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The Huli People and Their Culture: Interview

My interviewees were a family of three Huli men, all from different age groups. I picked the men from these age groups because I believed I would get a different perspective from each. Even though the culture has barely changed, the three were raised in different eras. My goal was to understand the Huli people, their culture, and whether or not globalization has had an impact on their thoughts. Two of my interviewees were brought up in identical situations. However, their ways of life and thoughts are now a bit different.

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The youngest of my interviewees was Diego, aged 21 (young adulthood). A tall, dark masculine cheerful young man, currently residing in (YOUR LOCATION) for studies. My second interviewee is Scott, a 50-year-old farmer (Diego’s father) who currently lives in Papua New Guinea. Lastly, I interviewed Jerry, a vibrant 76-year-old (Diego’s grandfather), currently living in the Hela Province of Papua New Guinea.

I met Diego in (LOCATION) through a mutual friend at a café. He agreed to be interviewed together with his father and grandfather. We did an over-the-phone interview with both Jerry and Scott. It was important to assess the cultural dimensions of my interviewees to manage the expectations (McGrath et al., 2018). Having Diego around helped mediate, translate and moderate the interview. We were together for seven hours and I used a recorder for the three interviewees.

Diego aims to become a worldwide renowned software developer. To him, technological advancement is the one thing preventing his country from developing, he hopes to use his acquired knowledge to impact his community. His advice for the other generations was simple. He said, “listen, we have an obligation to acquire all the knowledge we need, go back, and revolutionize our country.” Diego would like to see nations change how they view and treat their country’s people. For him, the most important values are integrity, kindness, and growth. He believes these are the key to achieving the greatest goal of life; to live a life of humanity augmented with technology.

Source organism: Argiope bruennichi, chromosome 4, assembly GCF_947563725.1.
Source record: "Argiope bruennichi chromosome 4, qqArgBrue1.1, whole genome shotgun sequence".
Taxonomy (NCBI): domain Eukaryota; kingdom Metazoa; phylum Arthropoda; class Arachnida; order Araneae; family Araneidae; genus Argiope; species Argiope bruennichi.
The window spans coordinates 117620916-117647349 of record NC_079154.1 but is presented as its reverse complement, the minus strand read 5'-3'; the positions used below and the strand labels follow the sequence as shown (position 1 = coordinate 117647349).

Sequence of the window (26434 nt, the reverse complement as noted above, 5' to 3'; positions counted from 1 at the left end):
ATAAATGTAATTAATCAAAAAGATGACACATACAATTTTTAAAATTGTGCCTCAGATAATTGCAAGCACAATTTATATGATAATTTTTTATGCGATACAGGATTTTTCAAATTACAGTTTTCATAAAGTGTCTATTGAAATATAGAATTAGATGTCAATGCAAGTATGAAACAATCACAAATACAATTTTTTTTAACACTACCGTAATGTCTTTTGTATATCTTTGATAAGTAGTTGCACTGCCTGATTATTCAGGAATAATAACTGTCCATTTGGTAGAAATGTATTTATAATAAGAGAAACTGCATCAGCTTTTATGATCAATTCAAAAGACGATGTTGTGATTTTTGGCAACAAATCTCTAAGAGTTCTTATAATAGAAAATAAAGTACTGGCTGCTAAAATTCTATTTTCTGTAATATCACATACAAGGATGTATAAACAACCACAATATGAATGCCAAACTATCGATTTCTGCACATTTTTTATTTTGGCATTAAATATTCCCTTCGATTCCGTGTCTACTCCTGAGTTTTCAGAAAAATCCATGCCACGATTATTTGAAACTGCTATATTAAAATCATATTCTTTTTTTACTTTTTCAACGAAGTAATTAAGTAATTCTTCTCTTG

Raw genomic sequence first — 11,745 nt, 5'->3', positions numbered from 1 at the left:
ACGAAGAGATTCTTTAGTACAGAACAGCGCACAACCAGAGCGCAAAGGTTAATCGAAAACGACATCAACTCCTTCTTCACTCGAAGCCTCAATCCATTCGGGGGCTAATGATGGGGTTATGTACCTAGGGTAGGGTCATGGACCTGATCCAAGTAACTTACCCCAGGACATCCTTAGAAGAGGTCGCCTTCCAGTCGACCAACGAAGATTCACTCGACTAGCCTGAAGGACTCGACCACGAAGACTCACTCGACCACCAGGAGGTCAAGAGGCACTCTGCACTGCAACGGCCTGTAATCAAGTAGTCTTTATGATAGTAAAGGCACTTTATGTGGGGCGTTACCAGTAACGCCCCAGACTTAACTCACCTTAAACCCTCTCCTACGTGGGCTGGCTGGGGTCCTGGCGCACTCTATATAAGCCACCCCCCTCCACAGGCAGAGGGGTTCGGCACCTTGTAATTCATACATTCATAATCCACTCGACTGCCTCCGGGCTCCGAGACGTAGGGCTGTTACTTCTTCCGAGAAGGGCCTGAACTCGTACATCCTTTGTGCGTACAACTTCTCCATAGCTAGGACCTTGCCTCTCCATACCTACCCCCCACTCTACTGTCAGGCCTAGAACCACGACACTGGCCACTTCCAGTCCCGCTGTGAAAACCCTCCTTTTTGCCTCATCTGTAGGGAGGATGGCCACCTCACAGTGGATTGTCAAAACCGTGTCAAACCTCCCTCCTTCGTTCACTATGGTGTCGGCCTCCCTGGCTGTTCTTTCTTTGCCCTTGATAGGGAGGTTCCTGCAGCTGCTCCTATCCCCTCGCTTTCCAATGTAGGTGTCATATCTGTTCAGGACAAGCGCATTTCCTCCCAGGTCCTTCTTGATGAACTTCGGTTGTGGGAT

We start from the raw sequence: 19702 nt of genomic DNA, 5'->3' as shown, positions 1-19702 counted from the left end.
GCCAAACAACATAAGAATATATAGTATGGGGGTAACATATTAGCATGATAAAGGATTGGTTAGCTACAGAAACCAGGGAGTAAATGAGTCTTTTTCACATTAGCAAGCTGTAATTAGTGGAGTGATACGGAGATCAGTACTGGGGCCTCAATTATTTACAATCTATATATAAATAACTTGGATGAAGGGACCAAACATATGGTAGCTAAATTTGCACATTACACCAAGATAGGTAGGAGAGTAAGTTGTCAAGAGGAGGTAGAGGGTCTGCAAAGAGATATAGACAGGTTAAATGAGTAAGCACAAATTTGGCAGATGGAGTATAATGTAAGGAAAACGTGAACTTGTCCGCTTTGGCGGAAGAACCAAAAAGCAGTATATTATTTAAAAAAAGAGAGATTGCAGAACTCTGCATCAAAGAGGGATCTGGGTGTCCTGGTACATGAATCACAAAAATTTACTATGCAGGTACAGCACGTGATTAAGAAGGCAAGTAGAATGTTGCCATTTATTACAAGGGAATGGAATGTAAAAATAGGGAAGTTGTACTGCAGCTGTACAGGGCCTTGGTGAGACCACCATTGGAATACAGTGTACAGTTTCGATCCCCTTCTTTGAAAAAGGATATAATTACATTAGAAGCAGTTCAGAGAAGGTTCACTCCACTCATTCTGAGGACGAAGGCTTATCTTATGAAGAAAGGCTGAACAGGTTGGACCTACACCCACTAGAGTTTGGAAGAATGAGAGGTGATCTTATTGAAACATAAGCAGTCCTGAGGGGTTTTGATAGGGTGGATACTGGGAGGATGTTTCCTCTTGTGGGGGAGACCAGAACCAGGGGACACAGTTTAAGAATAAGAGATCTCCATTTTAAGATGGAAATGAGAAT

Scott’s dream was to become a great farmer with at least three wives. His advice was, “We are worth more than our traditional parents have made us believe. Let us retain the constructive practices but do away with everything else that causes destruction, anger, fear, and poverty.” His main values are forgiveness, love, and kindness. He would love to see people change how badly they treat each other. For him, the main goal in life is to love and be loved by those closest to you.

Jerry is a traditionalist who wanted to be a great warrior, own thousands of pigs, and have up to six wives. He believes the younger generation is lost and advises them to get back to their traditions. When asked what he wanted to see a change in the world, Jerry said, “people don’t stand for what they believe in anymore. We thrived in our uniqueness, now everybody wants to be like everybody, it’s sad.” His most important values in life are courage, authenticity, and justice. When asked what he thinks is the main goal in life, he asked, “what would be greater than dying a true warrior, one who fought for his people?”